For my Doctrine of Christ class at George Fox Seminary I was given an opportunity to explore Christology, or the study of Jesus. I took that opportunity to seek out an understanding of how Christ centered Quakers, old and new, thought about Jesus. Though this was a research project, and perhaps is quite heady in spots, my goal was to distill this down in ways that were accessible. If anyone is interested in the purely academic version I am willing to share it. The main reason I wanted to pursue this was to explore the Quaker Christological understanding in its diversity and richness, to tease out its meaning and applications for today. In the project which I entitled “Logos as Light: a Quaker Christology” I look at the biblical and experiential roots of the Quaker experience with Jesus, explore the diversity and orthodoxy of this understanding, and then examine more deeply the uniquely Quaker conceptions of Jesus as Present Teacher and Lord, Christ as Seed, Christ as Inner Light, and Christ as Center. In a section called “First Things,” which this post is based off of, I begin to wrestle with the experiential nature of the Quaker understanding of Jesus.
Quakers, or Friends, are a diverse group today, with some even so diverse as to stand outside the Christian heritage of early Friends. Like other groups in the mystical tradition such as Pentecostals, Friends emphasized the experiential far more than articulations of their theologies codified into neat and tidy systems. As I endeavor to reverse engineer a Quaker Christology for the purposes of this paper, it is essential to point out that when Quakers wrote about Jesus, it was first and foremost a reflection of their inward experience of Christ as a mystical reality. Their aim in a sense was practical, not ontological or theological precision. The great Quaker discovery was one of the immediacy of God, a God too large to be trapped in a book or mediated through rituals or priest and too mysterious to be understood merely through intellectualism or theological speculation.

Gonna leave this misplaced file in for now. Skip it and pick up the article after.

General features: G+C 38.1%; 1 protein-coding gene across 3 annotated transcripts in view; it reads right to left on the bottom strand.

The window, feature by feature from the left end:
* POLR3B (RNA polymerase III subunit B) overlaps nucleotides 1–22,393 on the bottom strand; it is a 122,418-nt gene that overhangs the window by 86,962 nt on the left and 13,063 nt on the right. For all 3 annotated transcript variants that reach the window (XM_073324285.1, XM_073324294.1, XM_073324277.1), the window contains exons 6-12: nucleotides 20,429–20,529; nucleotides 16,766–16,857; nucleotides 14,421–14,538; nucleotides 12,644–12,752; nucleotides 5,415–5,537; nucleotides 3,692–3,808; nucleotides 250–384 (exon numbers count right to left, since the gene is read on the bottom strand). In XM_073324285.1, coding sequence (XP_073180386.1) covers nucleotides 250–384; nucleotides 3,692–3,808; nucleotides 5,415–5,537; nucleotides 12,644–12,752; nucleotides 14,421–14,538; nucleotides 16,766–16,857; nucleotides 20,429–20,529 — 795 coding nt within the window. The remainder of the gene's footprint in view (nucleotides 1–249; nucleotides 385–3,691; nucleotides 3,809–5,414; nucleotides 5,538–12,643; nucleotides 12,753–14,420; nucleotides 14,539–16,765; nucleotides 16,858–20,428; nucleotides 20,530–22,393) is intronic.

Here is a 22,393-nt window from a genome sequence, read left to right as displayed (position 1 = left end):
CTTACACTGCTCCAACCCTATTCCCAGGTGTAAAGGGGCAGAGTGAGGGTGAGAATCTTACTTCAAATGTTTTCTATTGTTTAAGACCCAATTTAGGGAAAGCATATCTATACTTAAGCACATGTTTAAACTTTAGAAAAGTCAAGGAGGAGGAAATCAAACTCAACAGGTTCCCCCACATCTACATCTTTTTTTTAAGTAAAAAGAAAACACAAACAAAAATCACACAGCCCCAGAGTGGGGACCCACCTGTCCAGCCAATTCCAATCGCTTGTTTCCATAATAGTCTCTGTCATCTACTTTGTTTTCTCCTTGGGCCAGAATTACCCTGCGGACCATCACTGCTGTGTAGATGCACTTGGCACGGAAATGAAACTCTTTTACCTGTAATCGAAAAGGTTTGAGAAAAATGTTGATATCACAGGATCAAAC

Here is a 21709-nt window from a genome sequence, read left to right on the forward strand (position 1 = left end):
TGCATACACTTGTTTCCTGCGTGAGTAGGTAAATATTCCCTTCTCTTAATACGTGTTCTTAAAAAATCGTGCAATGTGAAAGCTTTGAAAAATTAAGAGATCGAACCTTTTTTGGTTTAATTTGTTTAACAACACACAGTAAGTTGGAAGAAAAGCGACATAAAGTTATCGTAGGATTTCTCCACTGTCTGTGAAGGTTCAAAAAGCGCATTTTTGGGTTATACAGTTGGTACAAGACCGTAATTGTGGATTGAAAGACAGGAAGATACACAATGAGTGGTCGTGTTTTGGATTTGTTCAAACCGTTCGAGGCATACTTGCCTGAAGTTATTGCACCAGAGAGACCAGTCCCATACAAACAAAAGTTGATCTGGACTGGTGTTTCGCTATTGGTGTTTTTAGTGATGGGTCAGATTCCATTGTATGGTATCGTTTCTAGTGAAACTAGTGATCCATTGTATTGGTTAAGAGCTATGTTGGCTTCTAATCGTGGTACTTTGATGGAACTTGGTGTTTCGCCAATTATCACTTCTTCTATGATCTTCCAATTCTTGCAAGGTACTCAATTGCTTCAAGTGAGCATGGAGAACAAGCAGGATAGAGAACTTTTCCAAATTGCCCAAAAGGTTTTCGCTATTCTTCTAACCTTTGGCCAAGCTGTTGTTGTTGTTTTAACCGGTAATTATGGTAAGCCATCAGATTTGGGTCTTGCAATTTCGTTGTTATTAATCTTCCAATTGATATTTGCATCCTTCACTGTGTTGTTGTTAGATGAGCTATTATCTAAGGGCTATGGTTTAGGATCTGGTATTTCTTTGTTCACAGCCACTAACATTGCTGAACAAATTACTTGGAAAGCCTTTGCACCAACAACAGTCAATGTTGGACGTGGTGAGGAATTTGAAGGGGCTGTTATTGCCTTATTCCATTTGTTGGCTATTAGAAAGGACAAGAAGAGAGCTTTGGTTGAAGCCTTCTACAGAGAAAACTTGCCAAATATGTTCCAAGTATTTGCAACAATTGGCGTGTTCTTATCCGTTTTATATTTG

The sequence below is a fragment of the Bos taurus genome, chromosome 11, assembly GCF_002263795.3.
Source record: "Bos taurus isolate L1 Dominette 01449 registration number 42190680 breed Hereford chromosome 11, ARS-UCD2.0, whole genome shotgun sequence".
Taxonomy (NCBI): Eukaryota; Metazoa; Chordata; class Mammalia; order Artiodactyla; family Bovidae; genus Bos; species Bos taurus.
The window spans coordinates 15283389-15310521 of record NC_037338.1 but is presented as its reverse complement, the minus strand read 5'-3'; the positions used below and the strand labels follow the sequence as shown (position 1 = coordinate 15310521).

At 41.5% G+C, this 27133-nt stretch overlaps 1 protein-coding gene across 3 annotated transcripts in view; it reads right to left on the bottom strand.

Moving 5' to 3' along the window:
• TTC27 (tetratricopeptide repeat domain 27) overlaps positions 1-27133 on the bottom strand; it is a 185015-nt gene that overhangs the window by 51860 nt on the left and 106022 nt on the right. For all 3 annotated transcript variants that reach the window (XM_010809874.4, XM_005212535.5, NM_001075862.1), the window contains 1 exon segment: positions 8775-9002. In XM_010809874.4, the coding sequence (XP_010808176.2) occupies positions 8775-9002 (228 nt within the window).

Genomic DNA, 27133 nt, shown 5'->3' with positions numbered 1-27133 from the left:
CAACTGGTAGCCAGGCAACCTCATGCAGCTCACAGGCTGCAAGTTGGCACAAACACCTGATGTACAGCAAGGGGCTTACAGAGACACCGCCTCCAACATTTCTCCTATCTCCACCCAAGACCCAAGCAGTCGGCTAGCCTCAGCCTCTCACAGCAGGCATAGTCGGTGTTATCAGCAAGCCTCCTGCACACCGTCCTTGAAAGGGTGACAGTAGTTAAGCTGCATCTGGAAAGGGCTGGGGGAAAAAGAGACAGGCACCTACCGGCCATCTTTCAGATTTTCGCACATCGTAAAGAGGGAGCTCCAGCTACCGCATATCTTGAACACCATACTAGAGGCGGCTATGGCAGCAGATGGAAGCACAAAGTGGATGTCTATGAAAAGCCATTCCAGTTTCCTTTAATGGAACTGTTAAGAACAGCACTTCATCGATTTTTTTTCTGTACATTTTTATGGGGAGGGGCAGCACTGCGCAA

The heart of Quakerism is essentially Christological; it is a shared experience of the pre-existent and inward Christ. This experiential focus has brought along with it a sort of mystical and metaphysical naiveté as George Fox and others sought an “untheological Christianity.” Fox criticized those of his day for being too caught up in theological speculations, which he referred to as “notions.” He felt a growing repugnance for these notions similar to Luther’s repugnance for indulgences because theological reflection about God had seemed to eclipse personal relationship with God. Early Friends were not as concerned with believing a doctrine of atonement as much as “experiencing deliverance from sin and the love of it, and the formation of a new Christ-like character within.” Contra Luther’s “by grace alone,” Friends emphasized Christ as an inward transforming experience and existential reality. Faith was seen as a lived experience in the laboratory of life, and Friends believed that unless there was the transforming power of the Spirit there was no true Christianity present. In a sense, Quaker Christology was more about orthopraxy (right action) than orthodoxy (right belief), it is Christian mysticism but with an emphasis on ethical action stemming from a holy encounter. Friends had a new vision and new certainty in action. Their discovery was Christ speaking within, to a mystical ear, but also was a recovering of the Christ mysticism of the New Testament that allowed for direct revelation. For early Friends such as William Penn, this was an experience of “primitive Christianity revived,” a recovery of a faith like that seen on the pages of the book of Acts.
Query: Are we contemporary Friends still committed to emphasizing Christ as an “inward transforming experience and existential reality”? Do we still have a vision of faith that makes room for “experience in the laboratory of life”?
Continue on to Part II: Quakers and Jesus: Toward a Quaker Christology
Other Posts in this series:
 Lloyd Lee Wilson, Essays On the Quaker Vision of Gospel Order (Burnsville, N.C.: Celo Valley Books, ©1993), 164.
 Maurice A. Creasey, Early Quaker Christology; With Special Reference to the Teaching and Significance of Isaac Penington, 1616-1679; an Essay in Interpretation. [Leeds], 1956, 78.
 Rufus M. Jones, The Life and Message of George Fox, 1624-1924; A Tercentenary Address. New York: Macmillan Co, 1924, 16.
 Rufus M. Jones, The Faith and Practice of the Quakers (Richmond, Ind.: Friends United Press, 2002), 45.
 Creasey, Early Quaker Christology, 78, 335.
Rufus M. Jones, The Faith and Practice of the Quakers, 52.
 Canby T. Jones, Quaker Understanding of Christ and of Authority, Philadelphia, Penna: Faith and Life Movement; distributed by Friends World Committee, American Section, 1970, 37.
 Margery Post Abbott, To Be Broken and Tender: A Quaker Theology for Today. [Portland, Or.]: Friends Bulletin Corp, 2010, 51.
 Creasey, Early Quaker Christology, 347.
 Robert Barclay and Dean Freiday, Barclay’s Apology in Modern English. [Alburtis Pa.]: [Hemlock Press; distributed by Friends Book store, Philadelphia], 1967, 27.
 Creasey, Early Quaker Christology, 355-356; Barclay’s Apology in Modern English 28-29; Rufus M. Jones, The Life and Message of George Fox, 47-48.
 Creasey, Early Quaker Christology, 7, 53.